Editorial
Vasilis Vasiliou
Human Genomics , 2009, DOI: 10.1186/1479-7364-3-2-101
Abstract: Mutations in another aldehyde dehydrogenase gene (ALDH5A1) are the molecular basis for succinate semialdehyde dehydrogenase (SSADH) deficiency, which is a neurological disorder associated with developmental delay, prominent language deficits, hypotonia, ataxia, hyporeflexia and seizures. Malaspina and colleagues report on the comparative genomics of ALDH5A1 and the accumulation of gamma-hydroxybutyrate associated with its deficiency. In another paper in this issue, Gherman et al. report on how the spatial configuration of neighbouring genes affects their regulation and function. Their systematic survey of the distribution and orientation of genes and the properties of intergenic intervals reveals previously unknown properties of the genome which will be the basis for further studies.Shukla et al. have used the whole-genome approach with molecular experiments to identify factors involved in conferring cellular resistance to carboplatin, a chemotherapeutic agent used in the management of many cancers, but with treatment limited by resistance and toxicity. They have identified and validated the CD44 gene as a major factor contributing to carboplatin resistance in tumour cell lines.Garenc et al. report on the effects of the LIPE C-60G polymorphism on body fat, plasma lipid and lipoprotein concentrations, and its interaction with physical activity. Their results suggest that the associations between physical activity and body fat and plasma lipoprotein/lipid concentrations in men are dependent on the LIPE C-60G polymorphism. The study highlights the importance of taking into account the role of gene-physical activity interactions in candidate gene studies of obesity and obesity-related traits.Matimba et al. describe novel SNPs of CYP2C9, CYP2C19, CYP2D6 and NAT2 genes in African populations. While confirming African-specific variants, they found only modest variation between different African ethnicities, indicating similar metabolic profiles for most drugs, yet stressin
Human Genomics begins ePub ahead of print and a discussion forum Aiming to Bridge Academia with the Pharmaceutical Industry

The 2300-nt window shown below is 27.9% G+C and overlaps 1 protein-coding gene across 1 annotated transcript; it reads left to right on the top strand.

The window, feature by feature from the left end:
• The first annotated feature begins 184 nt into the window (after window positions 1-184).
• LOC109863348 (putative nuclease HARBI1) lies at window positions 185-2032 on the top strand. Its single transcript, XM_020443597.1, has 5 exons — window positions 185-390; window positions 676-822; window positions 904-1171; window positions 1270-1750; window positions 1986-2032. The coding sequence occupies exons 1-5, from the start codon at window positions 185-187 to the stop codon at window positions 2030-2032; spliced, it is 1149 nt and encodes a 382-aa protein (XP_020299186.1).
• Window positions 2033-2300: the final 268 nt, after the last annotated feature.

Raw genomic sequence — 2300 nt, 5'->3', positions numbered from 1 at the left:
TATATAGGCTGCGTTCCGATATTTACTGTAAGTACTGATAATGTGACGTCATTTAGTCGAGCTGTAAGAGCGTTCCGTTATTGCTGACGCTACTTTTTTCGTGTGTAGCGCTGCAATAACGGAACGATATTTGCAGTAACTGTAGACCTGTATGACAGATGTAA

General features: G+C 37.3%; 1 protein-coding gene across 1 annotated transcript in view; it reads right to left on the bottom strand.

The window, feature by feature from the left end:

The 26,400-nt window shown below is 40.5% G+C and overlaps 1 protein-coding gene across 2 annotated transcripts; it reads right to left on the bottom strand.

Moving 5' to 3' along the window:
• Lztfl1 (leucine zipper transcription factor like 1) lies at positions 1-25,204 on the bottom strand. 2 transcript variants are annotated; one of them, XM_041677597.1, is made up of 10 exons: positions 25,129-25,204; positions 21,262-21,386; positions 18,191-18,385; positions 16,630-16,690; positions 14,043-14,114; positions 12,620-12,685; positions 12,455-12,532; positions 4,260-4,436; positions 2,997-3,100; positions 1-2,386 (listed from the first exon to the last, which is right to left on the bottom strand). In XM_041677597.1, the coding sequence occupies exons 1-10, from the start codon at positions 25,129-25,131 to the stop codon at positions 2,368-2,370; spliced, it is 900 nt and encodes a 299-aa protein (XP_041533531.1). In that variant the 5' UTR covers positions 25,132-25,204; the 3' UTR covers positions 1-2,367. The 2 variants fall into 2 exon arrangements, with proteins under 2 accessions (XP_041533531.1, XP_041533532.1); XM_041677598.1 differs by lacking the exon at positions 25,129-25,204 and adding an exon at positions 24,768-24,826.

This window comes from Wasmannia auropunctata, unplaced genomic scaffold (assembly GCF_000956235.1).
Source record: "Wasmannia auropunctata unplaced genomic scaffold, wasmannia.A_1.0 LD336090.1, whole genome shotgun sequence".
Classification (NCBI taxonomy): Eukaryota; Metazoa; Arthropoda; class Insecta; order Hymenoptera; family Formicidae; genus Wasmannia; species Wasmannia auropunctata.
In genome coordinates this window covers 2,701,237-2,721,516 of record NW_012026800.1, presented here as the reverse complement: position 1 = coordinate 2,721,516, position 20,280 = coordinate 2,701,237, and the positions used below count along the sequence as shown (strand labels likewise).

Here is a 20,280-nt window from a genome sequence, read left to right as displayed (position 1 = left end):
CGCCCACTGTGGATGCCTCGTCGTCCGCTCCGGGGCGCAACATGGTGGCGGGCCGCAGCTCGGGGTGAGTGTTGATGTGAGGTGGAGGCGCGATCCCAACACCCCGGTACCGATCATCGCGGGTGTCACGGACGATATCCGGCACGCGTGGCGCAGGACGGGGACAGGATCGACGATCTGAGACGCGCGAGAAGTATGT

Vasilis Vasiliou
Human Genomics , 2011, DOI: 10.1186/1479-7364-5-5-419
Abstract: The open access, in combination with the ePub ahead of print, discussed below, will permit immediate public access to both the preliminary accepted version and the copyedited, typeset version published in the online journal. This option is in addition to the open access already provided through the National Institutes of Health's PubMed Central repository; all primary research published in Human Genomics is freely available through PubMed Central six months after publication.Starting in Volume 6, Human Genomics will have available the e-Pub ahead of print option for all publications. These are citations that publishers submit to PubMed for articles that appear on the publisher's website in advance of the journal release. The reason for the ePub ahead of print approach is to publish accepted, checked and proofread articles online prior to their appearance in the print version of a journal. Such an article is assigned a digital object identifier (DOI; a character string that serves as a unique identifier for an article and stays with the article even after it has been assigned volume, issue and page numbers), and is indexed by PubMed and other indexing services. As with many other journals, we believe that this is very important, simply because it allows an accepted paper (ePub article) to be cited immediately by its DOI and then associated with its traditional citation after it is published in print. The online access to 'ahead of print' articles will be limited to individual subscribers and to libraries with paid subscriptions.One of the unique features of Human Genomics is its role as the interface between the pharmaceutical industry and academic research. Our aim is to publish original research papers and review articles relevant to both. To support this feature further, we are introducing a forum, Aiming to Bridge Academia with the Pharmaceutical Industry.